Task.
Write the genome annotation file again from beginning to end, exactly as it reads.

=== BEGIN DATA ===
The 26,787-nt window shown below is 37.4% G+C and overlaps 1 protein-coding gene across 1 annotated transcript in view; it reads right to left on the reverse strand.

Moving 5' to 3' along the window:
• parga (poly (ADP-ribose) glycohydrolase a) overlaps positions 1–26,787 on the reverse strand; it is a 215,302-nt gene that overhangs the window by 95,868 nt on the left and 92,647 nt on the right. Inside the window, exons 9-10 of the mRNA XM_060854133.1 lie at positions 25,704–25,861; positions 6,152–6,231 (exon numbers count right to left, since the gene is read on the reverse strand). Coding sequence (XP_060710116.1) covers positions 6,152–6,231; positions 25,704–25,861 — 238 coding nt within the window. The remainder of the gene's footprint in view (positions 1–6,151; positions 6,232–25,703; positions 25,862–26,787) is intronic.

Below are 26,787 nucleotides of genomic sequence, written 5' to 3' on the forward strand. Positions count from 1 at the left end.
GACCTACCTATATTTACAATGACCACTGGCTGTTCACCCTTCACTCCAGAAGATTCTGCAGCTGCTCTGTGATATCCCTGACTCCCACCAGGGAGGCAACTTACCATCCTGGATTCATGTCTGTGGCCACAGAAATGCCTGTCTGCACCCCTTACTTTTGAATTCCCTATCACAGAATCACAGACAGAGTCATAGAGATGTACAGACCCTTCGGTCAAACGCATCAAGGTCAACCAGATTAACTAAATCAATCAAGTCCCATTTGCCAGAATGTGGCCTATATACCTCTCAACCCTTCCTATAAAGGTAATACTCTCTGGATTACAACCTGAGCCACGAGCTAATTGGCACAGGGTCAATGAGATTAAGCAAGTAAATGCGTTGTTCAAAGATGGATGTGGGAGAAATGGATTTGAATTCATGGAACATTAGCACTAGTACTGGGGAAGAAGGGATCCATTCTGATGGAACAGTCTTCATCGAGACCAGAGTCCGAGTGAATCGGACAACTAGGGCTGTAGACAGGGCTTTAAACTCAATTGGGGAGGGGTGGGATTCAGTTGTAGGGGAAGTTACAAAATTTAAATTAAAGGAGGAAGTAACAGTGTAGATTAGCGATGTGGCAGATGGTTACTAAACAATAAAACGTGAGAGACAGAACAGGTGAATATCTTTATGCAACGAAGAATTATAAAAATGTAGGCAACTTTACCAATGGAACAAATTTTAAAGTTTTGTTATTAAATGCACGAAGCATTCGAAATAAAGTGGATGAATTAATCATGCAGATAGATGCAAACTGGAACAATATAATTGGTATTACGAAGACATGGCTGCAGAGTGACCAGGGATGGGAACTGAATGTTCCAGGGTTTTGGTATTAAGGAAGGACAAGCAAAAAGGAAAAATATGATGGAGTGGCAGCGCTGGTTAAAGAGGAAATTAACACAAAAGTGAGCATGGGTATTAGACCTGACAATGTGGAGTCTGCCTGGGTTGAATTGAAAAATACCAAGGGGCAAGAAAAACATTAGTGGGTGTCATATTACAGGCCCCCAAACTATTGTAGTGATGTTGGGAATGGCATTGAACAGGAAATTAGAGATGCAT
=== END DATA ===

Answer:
The 26,787-nt window shown below is 37.4% G+C and overlaps 1 protein-coding gene across 1 annotated transcript in view; it reads right to left on the reverse strand.

Moving 5' to 3' along the window:
• parga (poly (ADP-ribose) glycohydrolase a) overlaps positions 1–26,787 on the reverse strand; it is a 215,302-nt gene that overhangs the window by 95,868 nt on the left and 92,647 nt on the right. Inside the window, exons 9-10 of the mRNA XM_060854133.1 lie at positions 25,704–25,861; positions 6,152–6,231 (exon numbers count right to left, since the gene is read on the reverse strand). Coding sequence (XP_060710116.1) covers positions 6,152–6,231; positions 25,704–25,861 — 238 coding nt within the window. The remainder of the gene's footprint in view (positions 1–6,151; positions 6,232–25,703; positions 25,862–26,787) is intronic.

Below are 26,787 nucleotides of genomic sequence, written 5' to 3' on the forward strand. Positions count from 1 at the left end.
GACCTACCTATATTTACAATGACCACTGGCTGTTCACCCTTCACTCCAGAAGATTCTGCAGCTGCTCTGTGATATCCCTGACTCCCACCAGGGAGGCAACTTACCATCCTGGATTCATGTCTGTGGCCACAGAAATGCCTGTCTGCACCCCTTACTTTTGAATTCCCTATCACAGAATCACAGACAGAGTCATAGAGATGTACAGACCCTTCGGTCAAACGCATCAAGGTCAACCAGATTAACTAAATCAATCAAGTCCCATTTGCCAGAATGTGGCCTATATACCTCTCAACCCTTCCTATAAAGGTAATACTCTCTGGATTACAACCTGAGCCACGAGCTAATTGGCACAGGGTCAATGAGATTAAGCAAGTAAATGCGTTGTTCAAAGATGGATGTGGGAGAAATGGATTTGAATTCATGGAACATTAGCACTAGTACTGGGGAAGAAGGGATCCATTCTGATGGAACAGTCTTCATCGAGACCAGAGTCCGAGTGAATCGGACAACTAGGGCTGTAGACAGGGCTTTAAACTCAATTGGGGAGGGGTGGGATTCAGTTGTAGGGGAAGTTACAAAATTTAAATTAAAGGAGGAAGTAACAGTGTAGATTAGCGATGTGGCAGATGGTTACTAAACAATAAAACGTGAGAGACAGAACAGGTGAATATCTTTATGCAACGAAGAATTATAAAAATGTAGGCAACTTTACCAATGGAACAAATTTTAAAGTTTTGTTATTAAATGCACGAAGCATTCGAAATAAAGTGGATGAATTAATCATGCAGATAGATGCAAACTGGAACAATATAATTGGTATTACGAAGACATGGCTGCAGAGTGACCAGGGATGGGAACTGAATGTTCCAGGGTTTTGGTATTAAGGAAGGACAAGCAAAAAGGAAAAATATGATGGAGTGGCAGCGCTGGTTAAAGAGGAAATTAACACAAAAGTGAGCATGGGTATTAGACCTGACAATGTGGAGTCTGCCTGGGTTGAATTGAAAAATACCAAGGGGCAAGAAAAACATTAGTGGGTGTCATATTACAGGCCCCCAAACTATTGTAGTGATGTTGGGAATGGCATTGAACAGGAAATTAGAGATGCAT